But my Roth could serve as an emergency fund if I really needed it. I can take out my contributions. I can't rely on my TSP money for that(can only borrow from it). Hopefully I would never have to do an early withdrawal of Roth contributions. I am trying to beef up my savings account (actually held in rewards checking for 2.5% interest) so I would not have to do that.

If I did not have the tax deferred income from the TSP contributions, then I would be close to or over the income limit for allowing contributions to Roth.

I understand that when I retire and no longer work, I cannot make normal Roth contributions. But I might try and rollover some of the TSP money each year that I don't need for expenses and transfer that to my Roth as long as I don't go up into next tax bracket doing that.

My work has a Roth 401k, but I just like the simplicity of a brokerage account Roth IRA. And besides, I already have one.

The no "forced distributions" is a great perk and I'm considering using it as a inheritance vehicle for my kids if someday I find that I don't need to use it...

@Jim: That was my question regarding Matt's comment about RMD's. You're correct, there's a bit of a "Catch-22" in that most folks who would be required to take an RMD wouldn't have any earned income, and someone still working at age 70 or beyond probably doesn't have enough assets to force an RMD (yes, I know there would be exceptions...). I suppose someone in the RMD situation could work at a side/part-time job just long enough each year to earn the income required to make the Roth contribution but that idea also seems to have a bit of circular reasoning associated with it...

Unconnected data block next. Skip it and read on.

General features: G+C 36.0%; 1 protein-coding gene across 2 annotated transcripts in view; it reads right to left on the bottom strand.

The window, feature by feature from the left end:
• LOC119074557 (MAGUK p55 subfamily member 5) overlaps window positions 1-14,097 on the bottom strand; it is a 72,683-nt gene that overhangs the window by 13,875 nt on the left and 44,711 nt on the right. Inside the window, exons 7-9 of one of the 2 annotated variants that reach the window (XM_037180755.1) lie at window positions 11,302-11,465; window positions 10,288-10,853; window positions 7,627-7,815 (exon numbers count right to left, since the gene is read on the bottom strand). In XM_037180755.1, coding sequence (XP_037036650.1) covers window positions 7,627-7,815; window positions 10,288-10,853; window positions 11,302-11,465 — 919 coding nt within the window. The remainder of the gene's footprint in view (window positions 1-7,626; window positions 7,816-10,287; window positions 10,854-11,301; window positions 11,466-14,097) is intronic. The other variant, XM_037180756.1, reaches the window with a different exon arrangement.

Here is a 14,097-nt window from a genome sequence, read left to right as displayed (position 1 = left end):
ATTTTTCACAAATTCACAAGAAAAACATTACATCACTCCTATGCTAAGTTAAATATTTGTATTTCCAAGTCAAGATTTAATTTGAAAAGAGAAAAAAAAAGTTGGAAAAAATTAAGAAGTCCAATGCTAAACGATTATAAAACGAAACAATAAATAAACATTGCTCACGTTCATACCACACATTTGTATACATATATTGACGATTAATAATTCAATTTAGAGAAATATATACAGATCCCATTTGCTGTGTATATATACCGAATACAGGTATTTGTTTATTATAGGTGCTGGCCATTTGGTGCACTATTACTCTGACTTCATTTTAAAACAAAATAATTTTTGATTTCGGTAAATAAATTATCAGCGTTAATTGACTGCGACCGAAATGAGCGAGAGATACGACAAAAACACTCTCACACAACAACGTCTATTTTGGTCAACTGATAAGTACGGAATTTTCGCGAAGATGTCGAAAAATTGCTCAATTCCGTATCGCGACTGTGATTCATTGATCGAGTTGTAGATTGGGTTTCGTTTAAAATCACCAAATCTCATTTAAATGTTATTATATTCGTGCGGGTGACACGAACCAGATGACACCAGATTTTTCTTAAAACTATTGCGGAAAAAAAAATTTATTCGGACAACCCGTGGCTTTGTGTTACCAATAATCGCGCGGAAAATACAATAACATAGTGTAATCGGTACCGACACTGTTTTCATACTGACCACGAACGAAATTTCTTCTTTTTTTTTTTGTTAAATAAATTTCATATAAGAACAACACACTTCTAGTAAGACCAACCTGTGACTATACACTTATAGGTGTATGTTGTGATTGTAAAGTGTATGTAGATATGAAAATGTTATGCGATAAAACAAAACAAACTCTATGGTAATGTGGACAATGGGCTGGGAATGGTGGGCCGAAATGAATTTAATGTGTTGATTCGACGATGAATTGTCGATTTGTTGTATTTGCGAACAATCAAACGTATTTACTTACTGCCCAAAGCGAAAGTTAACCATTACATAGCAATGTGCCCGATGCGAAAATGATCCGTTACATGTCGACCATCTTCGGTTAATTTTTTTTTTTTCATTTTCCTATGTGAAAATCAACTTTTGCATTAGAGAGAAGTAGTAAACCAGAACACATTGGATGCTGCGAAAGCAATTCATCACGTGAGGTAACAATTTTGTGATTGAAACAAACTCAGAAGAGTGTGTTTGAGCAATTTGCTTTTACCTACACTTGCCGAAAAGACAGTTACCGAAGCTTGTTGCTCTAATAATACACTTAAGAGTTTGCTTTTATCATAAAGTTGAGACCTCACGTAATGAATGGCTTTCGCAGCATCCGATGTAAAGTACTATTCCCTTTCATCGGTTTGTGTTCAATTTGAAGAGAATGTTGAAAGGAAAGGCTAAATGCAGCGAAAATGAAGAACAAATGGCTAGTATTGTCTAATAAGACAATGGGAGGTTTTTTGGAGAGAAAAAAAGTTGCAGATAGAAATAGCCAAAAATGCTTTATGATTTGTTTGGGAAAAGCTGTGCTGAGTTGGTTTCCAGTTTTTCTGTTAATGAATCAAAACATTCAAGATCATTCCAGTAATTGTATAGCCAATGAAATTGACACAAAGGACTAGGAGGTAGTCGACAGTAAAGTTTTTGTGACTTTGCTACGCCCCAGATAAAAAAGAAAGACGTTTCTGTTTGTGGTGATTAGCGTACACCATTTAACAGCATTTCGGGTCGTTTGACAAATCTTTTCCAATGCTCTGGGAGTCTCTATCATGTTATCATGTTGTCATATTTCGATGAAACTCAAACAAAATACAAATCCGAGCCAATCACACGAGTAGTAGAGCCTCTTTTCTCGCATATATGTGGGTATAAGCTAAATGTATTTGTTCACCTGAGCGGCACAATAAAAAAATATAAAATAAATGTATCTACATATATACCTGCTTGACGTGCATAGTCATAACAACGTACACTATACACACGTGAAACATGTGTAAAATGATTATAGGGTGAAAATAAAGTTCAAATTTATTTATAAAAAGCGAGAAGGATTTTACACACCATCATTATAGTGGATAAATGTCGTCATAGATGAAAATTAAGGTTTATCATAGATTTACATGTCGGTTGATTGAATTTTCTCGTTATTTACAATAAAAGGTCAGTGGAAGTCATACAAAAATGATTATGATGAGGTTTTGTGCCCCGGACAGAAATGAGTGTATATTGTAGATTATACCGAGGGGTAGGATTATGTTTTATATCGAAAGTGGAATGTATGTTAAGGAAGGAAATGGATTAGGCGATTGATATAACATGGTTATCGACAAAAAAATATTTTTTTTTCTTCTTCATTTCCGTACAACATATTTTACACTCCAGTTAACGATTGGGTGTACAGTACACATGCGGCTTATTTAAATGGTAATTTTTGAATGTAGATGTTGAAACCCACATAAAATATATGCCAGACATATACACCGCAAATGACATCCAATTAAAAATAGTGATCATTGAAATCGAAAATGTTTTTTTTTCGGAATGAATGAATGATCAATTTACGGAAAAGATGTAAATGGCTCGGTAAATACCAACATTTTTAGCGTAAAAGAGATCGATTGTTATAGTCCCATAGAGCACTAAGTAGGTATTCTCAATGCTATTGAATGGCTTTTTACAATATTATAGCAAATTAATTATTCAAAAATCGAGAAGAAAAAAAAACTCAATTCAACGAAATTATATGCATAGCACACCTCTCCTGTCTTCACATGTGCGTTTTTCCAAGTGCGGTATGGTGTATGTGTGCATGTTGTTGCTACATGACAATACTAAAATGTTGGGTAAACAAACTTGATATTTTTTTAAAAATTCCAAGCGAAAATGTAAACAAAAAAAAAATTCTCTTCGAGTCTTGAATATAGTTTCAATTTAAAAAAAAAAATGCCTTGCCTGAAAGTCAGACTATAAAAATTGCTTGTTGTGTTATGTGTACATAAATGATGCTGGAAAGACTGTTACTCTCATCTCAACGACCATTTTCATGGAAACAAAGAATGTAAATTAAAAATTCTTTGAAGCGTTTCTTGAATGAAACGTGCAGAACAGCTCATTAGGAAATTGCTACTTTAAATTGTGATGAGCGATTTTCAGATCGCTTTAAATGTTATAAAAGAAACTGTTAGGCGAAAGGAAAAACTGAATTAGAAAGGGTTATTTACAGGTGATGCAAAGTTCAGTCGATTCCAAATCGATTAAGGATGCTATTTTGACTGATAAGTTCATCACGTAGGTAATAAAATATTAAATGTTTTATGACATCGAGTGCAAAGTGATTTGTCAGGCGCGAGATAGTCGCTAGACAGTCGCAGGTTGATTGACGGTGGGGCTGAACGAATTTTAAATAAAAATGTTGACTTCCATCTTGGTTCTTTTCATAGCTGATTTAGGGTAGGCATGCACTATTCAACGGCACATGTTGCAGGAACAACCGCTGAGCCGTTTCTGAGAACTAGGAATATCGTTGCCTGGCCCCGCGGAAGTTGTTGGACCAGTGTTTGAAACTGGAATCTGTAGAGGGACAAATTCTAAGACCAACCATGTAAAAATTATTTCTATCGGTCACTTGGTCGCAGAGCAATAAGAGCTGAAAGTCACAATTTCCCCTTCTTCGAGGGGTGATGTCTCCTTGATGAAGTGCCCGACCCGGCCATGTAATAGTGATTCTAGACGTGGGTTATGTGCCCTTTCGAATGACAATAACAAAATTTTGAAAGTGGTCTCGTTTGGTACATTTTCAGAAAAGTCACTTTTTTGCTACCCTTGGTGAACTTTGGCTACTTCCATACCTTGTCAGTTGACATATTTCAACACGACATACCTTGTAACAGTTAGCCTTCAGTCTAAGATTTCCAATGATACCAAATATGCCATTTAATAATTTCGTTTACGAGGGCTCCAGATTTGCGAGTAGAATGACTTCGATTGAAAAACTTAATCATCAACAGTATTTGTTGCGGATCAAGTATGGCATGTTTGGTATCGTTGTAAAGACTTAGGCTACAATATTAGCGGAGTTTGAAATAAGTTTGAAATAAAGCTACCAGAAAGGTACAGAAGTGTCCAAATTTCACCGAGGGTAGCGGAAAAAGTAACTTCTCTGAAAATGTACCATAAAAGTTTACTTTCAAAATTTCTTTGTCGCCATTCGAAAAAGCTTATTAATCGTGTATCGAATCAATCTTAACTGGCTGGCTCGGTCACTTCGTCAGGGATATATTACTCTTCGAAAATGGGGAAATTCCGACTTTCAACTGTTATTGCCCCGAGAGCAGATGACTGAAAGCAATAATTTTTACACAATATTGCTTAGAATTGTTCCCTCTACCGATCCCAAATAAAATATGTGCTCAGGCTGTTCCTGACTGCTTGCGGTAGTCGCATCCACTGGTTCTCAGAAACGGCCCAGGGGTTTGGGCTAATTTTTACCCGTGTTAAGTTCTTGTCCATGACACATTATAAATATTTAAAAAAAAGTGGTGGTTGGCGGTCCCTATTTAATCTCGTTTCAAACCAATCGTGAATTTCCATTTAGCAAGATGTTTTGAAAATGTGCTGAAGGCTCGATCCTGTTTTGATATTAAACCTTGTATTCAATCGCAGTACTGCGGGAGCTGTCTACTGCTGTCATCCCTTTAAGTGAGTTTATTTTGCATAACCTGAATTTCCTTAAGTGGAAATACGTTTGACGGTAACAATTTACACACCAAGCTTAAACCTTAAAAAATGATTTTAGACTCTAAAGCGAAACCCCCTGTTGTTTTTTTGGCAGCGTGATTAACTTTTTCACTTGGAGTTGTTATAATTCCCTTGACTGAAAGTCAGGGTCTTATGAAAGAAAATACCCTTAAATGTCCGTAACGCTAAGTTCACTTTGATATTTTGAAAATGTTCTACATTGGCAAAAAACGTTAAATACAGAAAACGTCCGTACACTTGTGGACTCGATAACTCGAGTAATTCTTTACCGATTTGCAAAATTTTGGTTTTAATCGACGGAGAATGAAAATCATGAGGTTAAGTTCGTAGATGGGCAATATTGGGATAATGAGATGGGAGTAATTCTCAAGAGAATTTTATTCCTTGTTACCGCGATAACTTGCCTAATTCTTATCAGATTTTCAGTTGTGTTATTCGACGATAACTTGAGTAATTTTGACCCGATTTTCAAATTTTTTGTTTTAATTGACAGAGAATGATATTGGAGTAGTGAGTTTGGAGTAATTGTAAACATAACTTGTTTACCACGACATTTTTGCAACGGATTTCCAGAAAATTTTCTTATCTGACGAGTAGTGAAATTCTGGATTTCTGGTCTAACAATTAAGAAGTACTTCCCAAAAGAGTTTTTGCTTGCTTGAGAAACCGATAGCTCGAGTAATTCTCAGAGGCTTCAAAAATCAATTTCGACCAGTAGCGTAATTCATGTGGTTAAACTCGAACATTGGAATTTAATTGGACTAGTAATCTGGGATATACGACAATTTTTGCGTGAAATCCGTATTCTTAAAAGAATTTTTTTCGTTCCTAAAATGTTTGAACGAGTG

You can get around the income limit for Roth IRA contributions by contributing to a Traditional IRA and then converting it to a Roth IRA. As of 2010, there is no income limit for Roth IRA conversions.

RMDs are only a big deal for people who are close to retirement. I'm not that close . . .the biggest advantages for me are (1) very low likelihood of taxation on gain and (2) ability to remove contributions at any time for any reason with no tax or penalty after 5 yr holding period, and gain can be removed for the education of youself, child or grandchild w/o tax or penalty.

The three biggest items on the federal budget are all entitlement programs (medicare, medicaid and social security) and ARE NOT GOING AWAY any time soon. Social security benefits might be delayed/taxed, traditional IRA monies will be taxed, but Roth IRA contribs *seem* more insulated from taxation.

529 educational accounts are abused/mis-sold by lots of sales reps. Even Coverdell contrib's are over-subscribed. Why open a college savings account if your Roth isn't fully funded yet (see point #2 above)

p.s. Roth IRAs lock in their tax rate at a point in time where our tax bracket is relativey low. In the future, it will be much higher. Now it's 10-35% (, which is very low when compared to history (

I'd rather use Roth IRA's for dividend stocks. It makes the dividends better knowing they won't be taxed. Plus a Roth IRA should be one of your conservative accounts when it comes to retirement. Save the risky picks to your active unlimited account. Roth IRA's are limited to $5000 a year which doesn't go far.

The comments to this entry are closed.

Start a Blog


  • Any information shared on Free Money Finance does not constitute financial advice. The Website is intended to provide general information only and does not attempt to give you advice that relates to your specific circumstances. You are advised to discuss your specific requirements with an independent financial adviser. Per FTC guidelines, this website may be compensated by companies mentioned through advertising, affiliate programs or otherwise. All posts are © 2005-2012, Free Money Finance.